Second International Conference on War Tax Resistance and Peace Tax Campaigns

Vierhouten, the Netherlands 1988

On the European Elections

At present there are four European countries which have elaborated projects of legislation on behalf of conscientious objection to taxation for war purposes, i.e. Belgium, the Netherlands, United Kingdom and West Germany. This gives us the opportunity to look at this matter not only in the national context but also from an international angle. In the introduction the question is raised how we'll go about this subject as far as procedures are concerned and suggestions are requested as to how we can coordinate activities in the future. It would be a help when the preambles could be harmonized: After all they serve in a way as a visiting card.

In West Germany they plan to have a meeting in December to develop a timetable for action. The intention is to forward this timetable to the three other countries as well.

In the Netherlands a group of 5 people formulated the draft, not the BWD itself, which might make the Dutch situation slightly different from the others.

Then the subject of lobbying candidates for the impending European elections was discussed. The first reaction was to send all drafts to all European members of parliament. But most of the national groups still have to get the proposals dealt with on national level.

Then a suggestion emerges to see whether a rough draft can be formulated, starting with an enumeration of all the elements we feel should be considered. Maybe we could even get it as far as a final statement during the conference? The question was raised: To which governments ought such a statement to be sent? And: How do we muster support for this project amongst other groups? The German movement for instance, has few contacts with other organisations; they mainly depend on direct mailings to their own adherents. Would it not be a good idea for them to approach the Evangelical Lutheran Church in Germany?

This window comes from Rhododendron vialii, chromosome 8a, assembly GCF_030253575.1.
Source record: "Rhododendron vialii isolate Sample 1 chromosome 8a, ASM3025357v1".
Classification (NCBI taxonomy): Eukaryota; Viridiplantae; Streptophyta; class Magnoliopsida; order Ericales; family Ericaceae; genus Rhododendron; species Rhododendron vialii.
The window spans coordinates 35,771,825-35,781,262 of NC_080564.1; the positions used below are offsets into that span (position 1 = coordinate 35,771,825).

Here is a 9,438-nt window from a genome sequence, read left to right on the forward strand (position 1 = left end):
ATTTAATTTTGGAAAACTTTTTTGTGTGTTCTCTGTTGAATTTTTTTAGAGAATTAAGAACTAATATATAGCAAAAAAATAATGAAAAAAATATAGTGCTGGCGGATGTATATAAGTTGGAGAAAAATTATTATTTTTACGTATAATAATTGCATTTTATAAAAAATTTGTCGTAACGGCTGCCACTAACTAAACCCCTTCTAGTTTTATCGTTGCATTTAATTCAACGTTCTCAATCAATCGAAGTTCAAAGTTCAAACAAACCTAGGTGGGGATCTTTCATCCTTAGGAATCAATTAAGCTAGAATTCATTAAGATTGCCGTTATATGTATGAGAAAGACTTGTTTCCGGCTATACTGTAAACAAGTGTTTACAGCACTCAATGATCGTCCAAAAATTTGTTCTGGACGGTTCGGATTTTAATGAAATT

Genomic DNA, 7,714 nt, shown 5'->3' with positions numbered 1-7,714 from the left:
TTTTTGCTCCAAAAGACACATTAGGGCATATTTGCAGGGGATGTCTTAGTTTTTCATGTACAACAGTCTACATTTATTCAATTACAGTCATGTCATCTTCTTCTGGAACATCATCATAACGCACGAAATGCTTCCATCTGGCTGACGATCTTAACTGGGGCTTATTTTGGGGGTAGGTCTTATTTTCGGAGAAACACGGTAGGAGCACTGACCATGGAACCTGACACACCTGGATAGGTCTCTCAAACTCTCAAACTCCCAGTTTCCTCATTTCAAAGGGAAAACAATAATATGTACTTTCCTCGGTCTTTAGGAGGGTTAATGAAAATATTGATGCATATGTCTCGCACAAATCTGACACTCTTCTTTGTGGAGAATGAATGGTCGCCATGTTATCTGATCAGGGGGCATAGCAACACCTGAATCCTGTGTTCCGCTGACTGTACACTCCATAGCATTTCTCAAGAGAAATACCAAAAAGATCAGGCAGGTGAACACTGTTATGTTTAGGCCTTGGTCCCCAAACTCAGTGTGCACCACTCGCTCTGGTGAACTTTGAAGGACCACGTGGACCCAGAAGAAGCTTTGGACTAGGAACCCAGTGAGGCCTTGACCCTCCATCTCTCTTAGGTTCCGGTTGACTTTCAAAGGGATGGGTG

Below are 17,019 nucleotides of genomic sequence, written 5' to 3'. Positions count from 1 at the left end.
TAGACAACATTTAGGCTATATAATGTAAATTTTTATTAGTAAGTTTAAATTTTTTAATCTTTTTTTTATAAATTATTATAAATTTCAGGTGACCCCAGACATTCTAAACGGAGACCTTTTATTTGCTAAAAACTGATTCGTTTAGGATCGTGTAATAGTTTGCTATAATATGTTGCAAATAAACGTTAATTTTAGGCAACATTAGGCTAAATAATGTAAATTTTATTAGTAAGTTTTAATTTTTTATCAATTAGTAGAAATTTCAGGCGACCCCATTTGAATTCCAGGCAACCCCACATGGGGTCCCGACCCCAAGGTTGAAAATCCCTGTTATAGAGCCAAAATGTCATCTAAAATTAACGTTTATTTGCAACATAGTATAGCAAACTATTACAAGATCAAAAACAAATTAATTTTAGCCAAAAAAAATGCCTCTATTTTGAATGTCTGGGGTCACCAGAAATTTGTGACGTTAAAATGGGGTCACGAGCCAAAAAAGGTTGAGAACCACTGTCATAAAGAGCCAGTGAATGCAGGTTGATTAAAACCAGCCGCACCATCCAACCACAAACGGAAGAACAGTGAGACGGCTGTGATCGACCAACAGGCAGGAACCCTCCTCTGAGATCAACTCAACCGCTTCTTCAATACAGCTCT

Another question was whether the cooperation between the European countries should not be extended beyond the borders of Europe, for instance, in linking it to the efforts in the USA.

We asked ourselves what the different movements have in common. The fact that we are conscientious objectors, that we have conscientious objections. We must make it clear that our main aim is to get support for recognition by legislation on national level. But legislation is only a first step.

The meeting feels that apart from the technical aspects of draft legislation we should work on resolutions on behalf of COs in the European Parliament and on national level work for support in the various parties. A problem with the European Parliament could be that we don't pay our money directly to it and that it does not impose taxes for military purposes on us. At least, not yet.

We talked about a European Peace Fund. Is such a Fund desirable or an aim to high? The formulation of ideas about a European Peace Fund might help to open an entree. It was also noted that the idea of CO to military service is already known in the European Parliament and drawing parallels to this might be another key to get discussions about this subject going. At this time we decided we needed a draft to be able continue the discussion.